Grief Work, alumna showcases personal work at upcoming Nuit Blanche
The journey through grief is hard, personal and unpredictable. When Susan P. Gibson’s husband Randy unexpectedly passed away, the last thing on her mind was continuing her practice as an artist.
Following the funeral, Gibson, an alumna of UM’s School of Art [BFA/95], was inundated with flowers and food. Bereaving and overwhelmed, most of the casseroles, soups, breads and pastries sat, unconsumed, in her fridge and on her dining room table — and began to spoil.
Notwithstanding her emotional pain, she became aware of the visual transformations that were taking place, and began photographing the uneaten food and dying blossoms. Within weeks of her husband’s death, she found a way to breathe again, a way to hold on and survive.
Photographs by Susan P. Gibson
Curated by Diana Thorneycroft
Adelaide McDermot Gallery
318 McDermot Avenue, Winnipeg, MB
Opening: Friday, Sept. 27, 7 – 10 p.m.
Nuit Blanche: Saturday, Sept. 28, 6 p.m. – 12 a.m.
Sunday, Sept. 29, 12 – 5 p.m.
Grief Work, which opens at the Adelaide McDermot Gallery on Sept. 27 during this year’s Nuit Blanche, is the visual illumination of Gibson’s seven year lived experience of healing through grief; her lens capturing the shifting colours and textures of dying flowers and rotting food. The exhibit is curated by Diana Thorneycroft [BFA(Hons.)/79], Gibson’s former UM art instructor, mentor and friend.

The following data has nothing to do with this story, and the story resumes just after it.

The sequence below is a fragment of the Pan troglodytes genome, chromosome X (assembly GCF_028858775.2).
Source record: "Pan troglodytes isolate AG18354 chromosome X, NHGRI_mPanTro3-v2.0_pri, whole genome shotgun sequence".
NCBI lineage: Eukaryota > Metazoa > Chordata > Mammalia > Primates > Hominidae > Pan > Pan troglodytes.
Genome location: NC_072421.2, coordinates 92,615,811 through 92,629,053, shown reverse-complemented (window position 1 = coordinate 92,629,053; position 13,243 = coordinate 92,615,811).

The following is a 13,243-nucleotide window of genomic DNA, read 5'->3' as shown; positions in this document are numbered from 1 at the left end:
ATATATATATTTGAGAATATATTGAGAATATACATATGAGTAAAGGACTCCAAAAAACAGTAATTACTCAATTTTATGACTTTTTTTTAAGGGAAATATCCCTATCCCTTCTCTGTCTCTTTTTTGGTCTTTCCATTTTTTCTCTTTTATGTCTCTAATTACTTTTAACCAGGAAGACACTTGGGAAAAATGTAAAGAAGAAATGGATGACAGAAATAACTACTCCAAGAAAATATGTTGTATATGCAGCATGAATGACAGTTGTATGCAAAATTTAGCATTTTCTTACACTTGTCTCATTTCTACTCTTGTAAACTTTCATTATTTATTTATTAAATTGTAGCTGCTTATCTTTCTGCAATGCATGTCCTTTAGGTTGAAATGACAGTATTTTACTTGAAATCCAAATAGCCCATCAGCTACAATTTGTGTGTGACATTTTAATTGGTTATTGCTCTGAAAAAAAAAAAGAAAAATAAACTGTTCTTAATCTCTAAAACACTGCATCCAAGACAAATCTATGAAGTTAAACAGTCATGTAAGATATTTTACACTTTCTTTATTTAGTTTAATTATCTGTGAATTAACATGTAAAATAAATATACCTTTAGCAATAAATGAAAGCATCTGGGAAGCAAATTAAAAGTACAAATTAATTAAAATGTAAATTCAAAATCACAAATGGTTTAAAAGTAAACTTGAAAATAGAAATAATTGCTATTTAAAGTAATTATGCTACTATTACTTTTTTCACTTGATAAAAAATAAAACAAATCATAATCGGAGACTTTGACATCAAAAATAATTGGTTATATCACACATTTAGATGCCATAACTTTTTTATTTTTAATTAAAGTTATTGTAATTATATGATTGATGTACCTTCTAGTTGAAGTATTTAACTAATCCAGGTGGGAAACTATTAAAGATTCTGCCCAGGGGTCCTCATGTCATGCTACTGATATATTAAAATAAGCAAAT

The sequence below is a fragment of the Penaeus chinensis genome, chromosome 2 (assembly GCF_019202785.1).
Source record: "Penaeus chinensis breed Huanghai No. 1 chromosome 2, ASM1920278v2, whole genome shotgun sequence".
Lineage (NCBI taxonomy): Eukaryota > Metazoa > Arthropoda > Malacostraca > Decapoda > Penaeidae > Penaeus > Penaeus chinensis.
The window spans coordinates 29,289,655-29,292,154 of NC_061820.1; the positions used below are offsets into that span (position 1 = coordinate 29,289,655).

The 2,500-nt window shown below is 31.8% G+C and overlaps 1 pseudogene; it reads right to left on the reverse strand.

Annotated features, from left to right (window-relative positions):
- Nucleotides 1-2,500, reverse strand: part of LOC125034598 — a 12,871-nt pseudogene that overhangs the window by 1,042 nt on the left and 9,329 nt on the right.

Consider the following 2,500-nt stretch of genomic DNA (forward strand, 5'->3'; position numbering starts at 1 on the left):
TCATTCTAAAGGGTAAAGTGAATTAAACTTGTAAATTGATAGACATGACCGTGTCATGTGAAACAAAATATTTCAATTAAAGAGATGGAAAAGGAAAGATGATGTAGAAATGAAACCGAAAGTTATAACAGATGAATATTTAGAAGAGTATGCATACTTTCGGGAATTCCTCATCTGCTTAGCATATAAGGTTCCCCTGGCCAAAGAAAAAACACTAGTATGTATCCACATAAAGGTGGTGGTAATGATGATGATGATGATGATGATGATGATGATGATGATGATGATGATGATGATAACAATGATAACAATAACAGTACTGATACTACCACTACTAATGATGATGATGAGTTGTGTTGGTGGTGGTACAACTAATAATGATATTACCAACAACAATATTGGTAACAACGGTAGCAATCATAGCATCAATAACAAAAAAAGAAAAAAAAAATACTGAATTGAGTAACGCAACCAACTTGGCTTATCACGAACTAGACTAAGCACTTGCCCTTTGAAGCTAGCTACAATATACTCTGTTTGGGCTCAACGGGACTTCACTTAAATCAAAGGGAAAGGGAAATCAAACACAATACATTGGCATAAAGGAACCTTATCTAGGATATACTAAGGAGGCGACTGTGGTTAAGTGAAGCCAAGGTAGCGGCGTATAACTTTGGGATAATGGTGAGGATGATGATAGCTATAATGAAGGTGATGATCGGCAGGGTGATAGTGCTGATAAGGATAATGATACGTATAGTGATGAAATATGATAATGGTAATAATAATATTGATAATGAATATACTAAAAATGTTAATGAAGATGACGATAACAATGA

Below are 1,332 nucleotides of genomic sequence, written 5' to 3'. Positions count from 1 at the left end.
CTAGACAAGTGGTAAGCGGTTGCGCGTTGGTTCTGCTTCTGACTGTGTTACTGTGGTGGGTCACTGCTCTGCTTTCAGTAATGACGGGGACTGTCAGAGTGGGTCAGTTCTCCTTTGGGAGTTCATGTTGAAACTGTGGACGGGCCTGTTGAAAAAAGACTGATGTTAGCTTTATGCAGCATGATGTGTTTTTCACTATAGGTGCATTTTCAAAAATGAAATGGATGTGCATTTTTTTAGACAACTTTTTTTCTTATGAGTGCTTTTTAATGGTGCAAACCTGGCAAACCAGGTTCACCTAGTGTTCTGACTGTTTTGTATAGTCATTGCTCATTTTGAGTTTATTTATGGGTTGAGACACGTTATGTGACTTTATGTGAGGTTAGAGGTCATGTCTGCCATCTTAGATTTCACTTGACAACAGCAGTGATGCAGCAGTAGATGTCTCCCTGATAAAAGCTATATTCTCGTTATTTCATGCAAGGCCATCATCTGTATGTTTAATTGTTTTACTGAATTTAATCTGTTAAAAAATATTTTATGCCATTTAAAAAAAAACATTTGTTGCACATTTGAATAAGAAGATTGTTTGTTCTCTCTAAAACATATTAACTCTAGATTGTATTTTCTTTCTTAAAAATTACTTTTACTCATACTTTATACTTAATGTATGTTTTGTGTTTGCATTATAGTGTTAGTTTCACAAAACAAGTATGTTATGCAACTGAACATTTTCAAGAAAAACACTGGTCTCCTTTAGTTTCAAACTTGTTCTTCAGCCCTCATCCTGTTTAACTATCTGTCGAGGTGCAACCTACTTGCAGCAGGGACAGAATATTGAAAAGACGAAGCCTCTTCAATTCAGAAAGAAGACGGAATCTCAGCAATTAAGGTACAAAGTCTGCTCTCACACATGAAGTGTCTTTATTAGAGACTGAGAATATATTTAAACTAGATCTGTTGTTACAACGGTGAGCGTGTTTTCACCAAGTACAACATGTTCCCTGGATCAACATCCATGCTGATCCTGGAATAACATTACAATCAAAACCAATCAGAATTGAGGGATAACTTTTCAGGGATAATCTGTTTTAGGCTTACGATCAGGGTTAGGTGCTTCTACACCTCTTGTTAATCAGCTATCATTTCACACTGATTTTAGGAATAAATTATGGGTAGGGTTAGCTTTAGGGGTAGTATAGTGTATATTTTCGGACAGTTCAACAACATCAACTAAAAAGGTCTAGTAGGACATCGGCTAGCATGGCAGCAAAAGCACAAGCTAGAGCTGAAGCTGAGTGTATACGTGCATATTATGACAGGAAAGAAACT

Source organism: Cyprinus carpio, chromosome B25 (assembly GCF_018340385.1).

The exhibition is Gibson’s first lens based solo show and features over 20 digital photographs. Due to the universal experience of grief and the remarkable quality of her work, Gibson was awarded visual artist grants from the Canada Council for the Arts, the Manitoba Arts Council and the Winnipeg Arts Council.
Grief Work embodies several underlying beliefs; that everything is connected, that out of death comes new growth and that even in the darkest of human experience there exists an undeniable beauty in reality. Amid sorrow it is those slivers of beauty and nuggets of joy that sustain us.
The following text is from Gibson’s grant application:
“In 2011 the death of my artist husband after 37 years of marriage, along with the abrupt end of our shared business and having to sell our home left me shocked and scattered. Broken in body and mind, without vision or hope I was at risk of death from suicide. Love, art, therapy, nurturing and nourishment were my salvation and impetus for this body of work.
Between Randy’s death, funeral and wake gifts of food were delivered. So much and so often I lost track of arrivals. Unable to keep up, for safety I could not always eat the gifts so I decided to capture them in photographs as a way of honouring the food itself and the maker’s love.
I kept funeral dainties for over a year in the freezer only to photograph and discard them when selling my home. The intentional subject of food honours the cultural and religious association of food and death. It touches on universal needs. Complicated and messy personal, familial and national decisions and actions around food are ongoing and ever changing.”